MGM Mirage, the city’s biggest resort operator, has rejoined the Las Vegas Chamber of Commerce after a seven-year separation from the business group.
MGM Mirage Chairman Jim Murren announced the move this morning at Preview Las Vegas, an economic-forecasting event the chamber holds every January. Murren was one of Preview’s keynote speakers.
MGM Mirage’s decision marks a reconciliation following one of Southern Nevada’s most bitter and high-profile divorces. The two parties fell out thanks to a bruising battle over a proposed gross-receipts tax that came before the 2003 Nevada Legislature. MGM Mirage favored the tax, designed to help close an $833 million gap between the state’s budget and its revenue, while the chamber opposed it.
The chamber won the fight: The Legislature dropped the tax from its budget plans. But the chamber’s position cost it serious support.
Terry Lanni, then the chairman of MGM Mirage, told the Review-Journal that the chamber’s position wasn’t right.
“We can’t continue to have a dynamic, growing state without (a broad base of business) participating,” Lanni said. “Wal-Mart and large banks pay no taxes, but no one (in Nevada) pays any less for Wal-Mart products or bank loans. That is fundamentally unfair.”
The Legislature ended up imposing a a 0.67 percent gross-payroll tax, instead of the receipts tax. Company spokesman Alan Feldman estimated that the tax would boost MGM Mirage’s employee-based taxes from around $6 million annually to $15 million a year.
The Legislature also raised the top rate on the state’s gross gaming tax from 6.25 percent to 6.75 percent.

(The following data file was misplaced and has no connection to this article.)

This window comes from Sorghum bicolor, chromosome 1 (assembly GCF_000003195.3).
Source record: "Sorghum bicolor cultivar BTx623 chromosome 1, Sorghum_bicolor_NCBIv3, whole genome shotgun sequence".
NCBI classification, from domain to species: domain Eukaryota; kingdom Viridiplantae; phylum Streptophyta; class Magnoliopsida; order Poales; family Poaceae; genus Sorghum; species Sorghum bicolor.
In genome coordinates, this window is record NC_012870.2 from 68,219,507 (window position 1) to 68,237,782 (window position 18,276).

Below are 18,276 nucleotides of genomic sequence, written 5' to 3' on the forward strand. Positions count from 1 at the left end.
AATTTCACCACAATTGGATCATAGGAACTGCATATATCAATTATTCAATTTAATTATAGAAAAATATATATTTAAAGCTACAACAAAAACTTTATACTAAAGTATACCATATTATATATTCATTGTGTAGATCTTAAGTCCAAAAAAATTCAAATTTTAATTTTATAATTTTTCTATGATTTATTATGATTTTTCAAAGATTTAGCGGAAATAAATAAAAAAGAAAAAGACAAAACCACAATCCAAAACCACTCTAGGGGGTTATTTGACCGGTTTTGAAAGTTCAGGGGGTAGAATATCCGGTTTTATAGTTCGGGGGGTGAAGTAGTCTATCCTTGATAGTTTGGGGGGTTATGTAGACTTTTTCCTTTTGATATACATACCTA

MGM Mirage was just one of several high-profile local businesses that withdrew from the chamber or slashed financial support of the group following the taxation dispute. Locals gaming giant Station Casinos also pulled out of the organization, and company executives asked vendors to curb chamber involvement as well. The Howard Hughes Corp., which is developing Summerlin, and the Greenspun Corp., which developed Aliante and owns the Las Vegas Sun, both cut back on chamber funding.
MGM Mirage also quit the Nevada Development Authority and the Nevada Resort Association, with then-Chairman Lanni saying he felt his company — the state’s largest taxpayer and private employer — could pursue its political agenda better on its own than it could through trade groups.
MGM Mirage’s decision to rejoin the chamber comes as the association readies for a leadership change.
Long-time President and Chief Executive Officer Kara Kelley announced in September that she would retire from her post in April, after nearly a decade on the job. After taking some time off with family, Kelley plans to pursue new career opportunities.
Kelley told the Review-Journal in September that she wished relations could have remained warmer during the tax debate.
“I really regretted the divisiveness of that process. At the time, I thought both I and the chamber were trying to keep the lines of communication open with our members and key industries and their constituencies,” Kelley said. “We probably could have done a better job with the benefit of hindsight.”
MGM Mirage’s decision should also bolster the chamber’s finances: When MGM Mirage quit the group in 2003, it was paying $125,000 in dues, the Review-Journal reported.
Contact reporter Jennifer Robison at firstname.lastname@example.org or 702-380-4512.